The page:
Preparing students for the job marketWhile employment rates are steadily rising as the U.S. recovers from the recession, employment prospects are not. Though unemployment has dropped below 4% for the first time since 2000, employment prospects for recent college graduates (graduates who have been out of school for five years at most) are not improving at the same rate as the rest of the country, having only decreased by 0.1% since 2017. This rate is far behind that of experienced worker groups like professional and business services, whose employment rate has increased by 2.5%.

In addition, many graduates who are able to secure a job are finding that their positions are not necessarily appropriate for their educational backgrounds—roughly 44% of recent graduates and one in three total college graduates (34%) are underemployed in jobs that do not require a college degree.

While graduates struggle to find jobs that maximize their abilities, employers face a “skills gap” in their new recruits. Despite their education, many graduates lack the specific skills needed for many technical roles; while 87% of recent grads feel “well-prepared” for their new jobs, only 50% of managers feel they meet the skills needed for their roles. To help close the skills gap and improve the employment outcomes for their graduates, many higher education institutions are offering new programs to improve their graduates’ marketability. Here are the top three most beneficial ways institutions can prime students to compete in the job market:
 

1. Offer Job-Critical Certifications

Certificates are the fastest-growing form of college credentials, making up 22% of all college awards. As more jobs require college-based training, many previous students are returning to college to earn credentials throughout their careers, with a third of certificates earned by students over the age of 30. With certificate holders earning 20% more than workers who only hold a high school diploma, certificates are valuable ways for students to bolster skills or learn new ones to distinguish themselves in the job market.

Universities should take their most in-demand academic programs into account when determining certificates to offer, while also considering how offering job-specific certificates may bolster the demand for less-popular majors. By surveying current and potential students, institutions can understand students’ educational priorities and offer certificates that will best help them prepare for their future careers. In-demand certificates institutions may offer include:

  • Pediatric Advanced Life Support (PALS)
  • Registered Nurse (RN)
  • Advanced Cardiac Life Support Certification (ACLS)
  • Certified Public Accountant (CPA)
  • Secret Clearance
  • Project Management Professional (PMP)
  • Certified Information Systems Security Professional (CISSP)
  • Licensed Clinical Social Worker (LCSW)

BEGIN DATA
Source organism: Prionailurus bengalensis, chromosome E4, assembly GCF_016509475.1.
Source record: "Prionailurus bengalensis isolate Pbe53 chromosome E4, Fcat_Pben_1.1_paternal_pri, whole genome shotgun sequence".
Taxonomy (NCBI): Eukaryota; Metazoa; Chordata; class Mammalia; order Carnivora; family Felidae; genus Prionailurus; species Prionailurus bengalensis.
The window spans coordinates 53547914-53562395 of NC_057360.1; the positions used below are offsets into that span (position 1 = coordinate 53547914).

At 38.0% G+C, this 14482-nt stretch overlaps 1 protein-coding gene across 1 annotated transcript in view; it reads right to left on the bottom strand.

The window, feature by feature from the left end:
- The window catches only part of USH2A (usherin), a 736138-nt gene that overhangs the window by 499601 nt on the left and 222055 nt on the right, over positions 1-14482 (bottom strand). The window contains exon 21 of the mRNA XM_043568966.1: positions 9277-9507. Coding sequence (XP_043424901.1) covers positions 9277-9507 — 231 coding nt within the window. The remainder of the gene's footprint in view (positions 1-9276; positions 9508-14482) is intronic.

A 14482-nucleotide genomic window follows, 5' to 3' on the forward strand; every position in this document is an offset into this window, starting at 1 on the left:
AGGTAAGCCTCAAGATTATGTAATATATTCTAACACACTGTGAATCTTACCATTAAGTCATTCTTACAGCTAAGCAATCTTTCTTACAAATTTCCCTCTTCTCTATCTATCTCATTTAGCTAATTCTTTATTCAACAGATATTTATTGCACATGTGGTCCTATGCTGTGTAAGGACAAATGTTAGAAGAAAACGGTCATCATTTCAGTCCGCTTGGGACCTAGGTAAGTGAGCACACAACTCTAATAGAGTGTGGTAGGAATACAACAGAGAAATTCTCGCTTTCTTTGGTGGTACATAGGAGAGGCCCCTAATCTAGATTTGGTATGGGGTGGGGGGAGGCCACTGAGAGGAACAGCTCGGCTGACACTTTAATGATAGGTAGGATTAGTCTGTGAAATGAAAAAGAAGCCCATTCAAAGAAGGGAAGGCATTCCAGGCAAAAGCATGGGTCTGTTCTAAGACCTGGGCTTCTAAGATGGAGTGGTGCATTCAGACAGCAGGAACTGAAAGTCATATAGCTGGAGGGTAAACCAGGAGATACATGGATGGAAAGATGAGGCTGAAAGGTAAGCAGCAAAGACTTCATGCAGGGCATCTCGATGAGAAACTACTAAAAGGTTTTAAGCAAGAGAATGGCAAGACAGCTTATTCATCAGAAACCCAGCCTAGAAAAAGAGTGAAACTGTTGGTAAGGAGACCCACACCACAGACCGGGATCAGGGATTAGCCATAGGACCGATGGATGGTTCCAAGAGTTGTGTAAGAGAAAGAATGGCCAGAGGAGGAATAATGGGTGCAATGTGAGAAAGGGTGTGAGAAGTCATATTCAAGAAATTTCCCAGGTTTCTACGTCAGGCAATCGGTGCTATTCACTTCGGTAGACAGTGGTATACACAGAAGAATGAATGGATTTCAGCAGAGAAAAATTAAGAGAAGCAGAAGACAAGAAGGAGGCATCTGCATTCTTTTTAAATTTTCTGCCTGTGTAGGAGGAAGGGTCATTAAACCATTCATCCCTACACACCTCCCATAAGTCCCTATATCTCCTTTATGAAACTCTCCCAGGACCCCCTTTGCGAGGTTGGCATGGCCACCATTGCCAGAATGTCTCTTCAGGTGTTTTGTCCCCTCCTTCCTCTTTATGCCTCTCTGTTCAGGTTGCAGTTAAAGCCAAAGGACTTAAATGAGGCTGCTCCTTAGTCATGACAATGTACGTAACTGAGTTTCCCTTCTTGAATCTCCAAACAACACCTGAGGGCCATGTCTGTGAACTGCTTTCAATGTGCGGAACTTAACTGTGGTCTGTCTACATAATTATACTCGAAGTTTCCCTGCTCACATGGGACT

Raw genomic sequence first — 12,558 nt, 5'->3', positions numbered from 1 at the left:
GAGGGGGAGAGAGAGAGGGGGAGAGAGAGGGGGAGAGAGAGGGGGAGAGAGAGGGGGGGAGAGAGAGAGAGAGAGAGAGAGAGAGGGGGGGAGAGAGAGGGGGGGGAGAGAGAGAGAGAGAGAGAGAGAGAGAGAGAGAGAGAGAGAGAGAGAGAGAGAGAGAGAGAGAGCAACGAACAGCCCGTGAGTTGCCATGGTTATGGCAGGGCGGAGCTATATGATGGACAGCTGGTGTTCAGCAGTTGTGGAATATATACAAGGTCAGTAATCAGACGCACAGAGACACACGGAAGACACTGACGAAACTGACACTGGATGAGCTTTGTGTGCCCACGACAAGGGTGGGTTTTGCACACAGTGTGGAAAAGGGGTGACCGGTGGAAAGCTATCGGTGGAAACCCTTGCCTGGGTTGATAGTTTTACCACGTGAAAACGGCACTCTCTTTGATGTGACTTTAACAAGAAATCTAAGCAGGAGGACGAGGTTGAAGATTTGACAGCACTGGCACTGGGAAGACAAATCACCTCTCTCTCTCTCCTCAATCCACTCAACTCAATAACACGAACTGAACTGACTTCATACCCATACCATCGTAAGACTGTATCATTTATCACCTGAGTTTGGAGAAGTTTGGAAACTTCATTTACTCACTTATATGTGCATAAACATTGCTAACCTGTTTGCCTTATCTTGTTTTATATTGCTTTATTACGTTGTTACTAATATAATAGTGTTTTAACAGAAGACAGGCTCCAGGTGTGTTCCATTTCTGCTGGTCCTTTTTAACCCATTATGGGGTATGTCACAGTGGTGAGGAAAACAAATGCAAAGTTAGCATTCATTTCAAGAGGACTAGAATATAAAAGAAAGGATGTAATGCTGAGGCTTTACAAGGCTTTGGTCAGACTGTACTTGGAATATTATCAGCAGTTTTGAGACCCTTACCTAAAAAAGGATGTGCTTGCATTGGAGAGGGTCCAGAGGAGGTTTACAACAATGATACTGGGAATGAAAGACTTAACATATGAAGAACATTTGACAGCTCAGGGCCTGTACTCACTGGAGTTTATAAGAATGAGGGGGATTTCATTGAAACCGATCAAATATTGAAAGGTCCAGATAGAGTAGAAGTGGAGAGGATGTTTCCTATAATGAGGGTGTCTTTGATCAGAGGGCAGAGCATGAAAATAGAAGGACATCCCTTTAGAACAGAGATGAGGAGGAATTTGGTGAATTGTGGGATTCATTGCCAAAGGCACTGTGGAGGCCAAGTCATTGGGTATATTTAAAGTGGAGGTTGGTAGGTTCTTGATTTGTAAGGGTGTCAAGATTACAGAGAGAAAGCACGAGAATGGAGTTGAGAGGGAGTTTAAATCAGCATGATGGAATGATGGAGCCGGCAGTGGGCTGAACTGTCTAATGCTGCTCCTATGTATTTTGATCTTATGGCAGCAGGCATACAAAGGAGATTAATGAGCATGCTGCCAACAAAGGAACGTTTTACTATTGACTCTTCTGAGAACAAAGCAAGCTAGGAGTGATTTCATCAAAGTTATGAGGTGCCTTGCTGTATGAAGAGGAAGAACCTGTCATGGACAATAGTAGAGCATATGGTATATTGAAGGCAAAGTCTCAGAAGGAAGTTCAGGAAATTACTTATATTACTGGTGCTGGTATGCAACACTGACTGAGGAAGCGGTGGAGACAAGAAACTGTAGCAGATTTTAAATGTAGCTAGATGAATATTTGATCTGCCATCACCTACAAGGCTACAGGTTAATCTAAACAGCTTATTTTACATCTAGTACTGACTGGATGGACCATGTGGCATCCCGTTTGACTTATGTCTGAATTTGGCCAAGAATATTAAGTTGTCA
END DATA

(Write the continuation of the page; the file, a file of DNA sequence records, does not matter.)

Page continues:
• Child Development Associate
  • Neonatal Resuscitation Program

 

2. Embed Core Academic Offerings with Hard Skills

Many graduates experience a skills gap between what they learned in college and the skills they need to succeed in their careers. In a survey conducted by PayScale, 44% of employers said that new graduates are most lacking in writing proficiency, while 36% cite a gap in data analysis skills, including proficiency in programs like Excel, Tableau, and Python. These skills are critical for students working in technical fields like engineers and computer scientists, but careers centered on liberal arts increasingly demand computer proficiency and working knowledge of writing and analytical software.

Even in the digital age, many schools are not offering specific training in technology, leaving students inexperienced in the platforms they will need to master in their future careers. Universities can help bridge this gap by offering instruction and learning experiences so students can harness hard skills. Schools can offer hard skills training in:

  • Microsoft Excel
  • Sales
  • Computer Programming/Coding
  • Mathematics
  • Microsoft Word
  • Teaching/Training
  • Presentation
  • Language Courses/Learning
  • Personal Computers
  • Computer Networking

 

3. Provide Opportunities to Develop Soft Skills

While developing hard skills is essential for students to compete in the job market,employers are even more united in the opinion that recent graduates lack necessary soft skills. 60% of managers claim that new hires do not have the critical thinking and problem-solving skills necessary for their roles, while 56% also cite a lack of attention to detail, 46% report inferior communication skills, and 36% note subpar interpersonal and teamwork skills.

Higher education institutions may believe that students already possess the soft skills they need to contend in the job market, or that students will acquire them naturally during their studies. With a chasm between the skills graduates possess and the inadequacies employers report, it is vital for schools to offer a strong focus on soft skills to help students adapt to changing circumstances, learn through experience, work with others, and grow as leaders. Soft skills that universities should emphasize include:

  • Communication
  • Customer Service
  • Cooperative/Team Player
  • Self-Motivated/Ability to Work
  • Independently/Self-Leadership
  • Supervision/Management
  • Adaptability/Flexibility
  • Detail-Oriented/Meticulous
  • Problem Solving
  • Organization
  • Interpersonal Relationship

 
See more tips about how your institution can help prepare its graduates for the job market: Download the How to Build Graduates Employers Want to Hire infographic.
 
Preparing students for the job market

Hanover Research